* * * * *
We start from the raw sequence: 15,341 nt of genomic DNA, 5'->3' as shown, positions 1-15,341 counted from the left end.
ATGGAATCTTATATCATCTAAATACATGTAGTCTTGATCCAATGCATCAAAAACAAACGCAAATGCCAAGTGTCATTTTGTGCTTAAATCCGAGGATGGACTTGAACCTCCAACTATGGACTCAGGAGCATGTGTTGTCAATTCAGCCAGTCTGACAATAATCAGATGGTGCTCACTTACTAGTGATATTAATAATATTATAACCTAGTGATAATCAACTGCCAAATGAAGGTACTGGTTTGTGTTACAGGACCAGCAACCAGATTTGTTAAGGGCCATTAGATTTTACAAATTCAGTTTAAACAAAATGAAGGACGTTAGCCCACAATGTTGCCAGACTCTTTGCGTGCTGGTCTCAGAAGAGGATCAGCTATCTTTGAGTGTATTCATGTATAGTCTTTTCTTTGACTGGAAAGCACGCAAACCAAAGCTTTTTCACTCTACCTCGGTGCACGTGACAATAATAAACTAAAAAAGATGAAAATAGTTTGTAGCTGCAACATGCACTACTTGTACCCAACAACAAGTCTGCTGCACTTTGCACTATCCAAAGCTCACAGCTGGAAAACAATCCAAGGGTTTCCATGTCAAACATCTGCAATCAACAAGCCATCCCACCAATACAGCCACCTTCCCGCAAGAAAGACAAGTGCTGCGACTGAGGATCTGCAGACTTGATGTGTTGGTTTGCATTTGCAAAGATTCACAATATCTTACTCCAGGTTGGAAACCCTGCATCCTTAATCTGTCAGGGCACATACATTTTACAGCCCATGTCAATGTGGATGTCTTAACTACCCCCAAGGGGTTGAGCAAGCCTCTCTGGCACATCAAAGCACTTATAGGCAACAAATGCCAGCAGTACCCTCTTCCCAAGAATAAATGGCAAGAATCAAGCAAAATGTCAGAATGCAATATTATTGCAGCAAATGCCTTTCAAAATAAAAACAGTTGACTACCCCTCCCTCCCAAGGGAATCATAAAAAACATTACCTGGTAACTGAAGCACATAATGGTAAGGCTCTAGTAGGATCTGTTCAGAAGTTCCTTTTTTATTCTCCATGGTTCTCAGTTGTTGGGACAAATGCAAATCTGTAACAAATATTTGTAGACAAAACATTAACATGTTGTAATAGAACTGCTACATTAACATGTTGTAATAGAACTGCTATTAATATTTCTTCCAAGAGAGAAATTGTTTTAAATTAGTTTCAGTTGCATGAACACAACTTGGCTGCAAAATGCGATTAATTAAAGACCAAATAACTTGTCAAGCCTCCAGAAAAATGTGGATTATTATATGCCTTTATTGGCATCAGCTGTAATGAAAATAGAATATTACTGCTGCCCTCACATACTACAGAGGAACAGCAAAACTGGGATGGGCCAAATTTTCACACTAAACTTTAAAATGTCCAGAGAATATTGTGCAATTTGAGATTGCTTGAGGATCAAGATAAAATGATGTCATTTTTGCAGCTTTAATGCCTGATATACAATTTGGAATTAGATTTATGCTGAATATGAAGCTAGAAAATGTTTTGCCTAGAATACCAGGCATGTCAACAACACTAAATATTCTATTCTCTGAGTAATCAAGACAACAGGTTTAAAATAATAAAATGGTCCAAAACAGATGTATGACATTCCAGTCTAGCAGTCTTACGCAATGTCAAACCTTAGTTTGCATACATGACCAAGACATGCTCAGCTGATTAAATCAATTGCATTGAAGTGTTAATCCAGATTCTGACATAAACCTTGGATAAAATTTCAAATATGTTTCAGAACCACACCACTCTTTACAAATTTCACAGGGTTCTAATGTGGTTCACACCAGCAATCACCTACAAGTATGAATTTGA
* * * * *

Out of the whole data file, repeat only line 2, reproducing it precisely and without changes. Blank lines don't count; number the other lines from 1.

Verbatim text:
ATGGAATCTTATATCATCTAAATACATGTAGTCTTGATCCAATGCATCAAAAACAAACGCAAATGCCAAGTGTCATTTTGTGCTTAAATCCGAGGATGGACTTGAACCTCCAACTATGGACTCAGGAGCATGTGTTGTCAATTCAGCCAGTCTGACAATAATCAGATGGTGCTCACTTACTAGTGATATTAATAATATTATAACCTAGTGATAATCAACTGCCAAATGAAGGTACTGGTTTGTGTTACAGGACCAGCAACCAGATTTGTTAAGGGCCATTAGATTTTACAAATTCAGTTTAAACAAAATGAAGGACGTTAGCCCACAATGTTGCCAGACTCTTTGCGTGCTGGTCTCAGAAGAGGATCAGCTATCTTTGAGTGTATTCATGTATAGTCTTTTCTTTGACTGGAAAGCACGCAAACCAAAGCTTTTTCACTCTACCTCGGTGCACGTGACAATAATAAACTAAAAAAGATGAAAATAGTTTGTAGCTGCAACATGCACTACTTGTACCCAACAACAAGTCTGCTGCACTTTGCACTATCCAAAGCTCACAGCTGGAAAACAATCCAAGGGTTTCCATGTCAAACATCTGCAATCAACAAGCCATCCCACCAATACAGCCACCTTCCCGCAAGAAAGACAAGTGCTGCGACTGAGGATCTGCAGACTTGATGTGTTGGTTTGCATTTGCAAAGATTCACAATATCTTACTCCAGGTTGGAAACCCTGCATCCTTAATCTGTCAGGGCACATACATTTTACAGCCCATGTCAATGTGGATGTCTTAACTACCCCCAAGGGGTTGAGCAAGCCTCTCTGGCACATCAAAGCACTTATAGGCAACAAATGCCAGCAGTACCCTCTTCCCAAGAATAAATGGCAAGAATCAAGCAAAATGTCAGAATGCAATATTATTGCAGCAAATGCCTTTCAAAATAAAAACAGTTGACTACCCCTCCCTCCCAAGGGAATCATAAAAAACATTACCTGGTAACTGAAGCACATAATGGTAAGGCTCTAGTAGGATCTGTTCAGAAGTTCCTTTTTTATTCTCCATGGTTCTCAGTTGTTGGGACAAATGCAAATCTGTAACAAATATTTGTAGACAAAACATTAACATGTTGTAATAGAACTGCTACATTAACATGTTGTAATAGAACTGCTATTAATATTTCTTCCAAGAGAGAAATTGTTTTAAATTAGTTTCAGTTGCATGAACACAACTTGGCTGCAAAATGCGATTAATTAAAGACCAAATAACTTGTCAAGCCTCCAGAAAAATGTGGATTATTATATGCCTTTATTGGCATCAGCTGTAATGAAAATAGAATATTACTGCTGCCCTCACATACTACAGAGGAACAGCAAAACTGGGATGGGCCAAATTTTCACACTAAACTTTAAAATGTCCAGAGAATATTGTGCAATTTGAGATTGCTTGAGGATCAAGATAAAATGATGTCATTTTTGCAGCTTTAATGCCTGATATACAATTTGGAATTAGATTTATGCTGAATATGAAGCTAGAAAATGTTTTGCCTAGAATACCAGGCATGTCAACAACACTAAATATTCTATTCTCTGAGTAATCAAGACAACAGGTTTAAAATAATAAAATGGTCCAAAACAGATGTATGACATTCCAGTCTAGCAGTCTTACGCAATGTCAAACCTTAGTTTGCATACATGACCAAGACATGCTCAGCTGATTAAATCAATTGCATTGAAGTGTTAATCCAGATTCTGACATAAACCTTGGATAAAATTTCAAATATGTTTCAGAACCACACCACTCTTTACAAATTTCACAGGGTTCTAATGTGGTTCACACCAGCAATCACCTACAAGTATGAATTTGA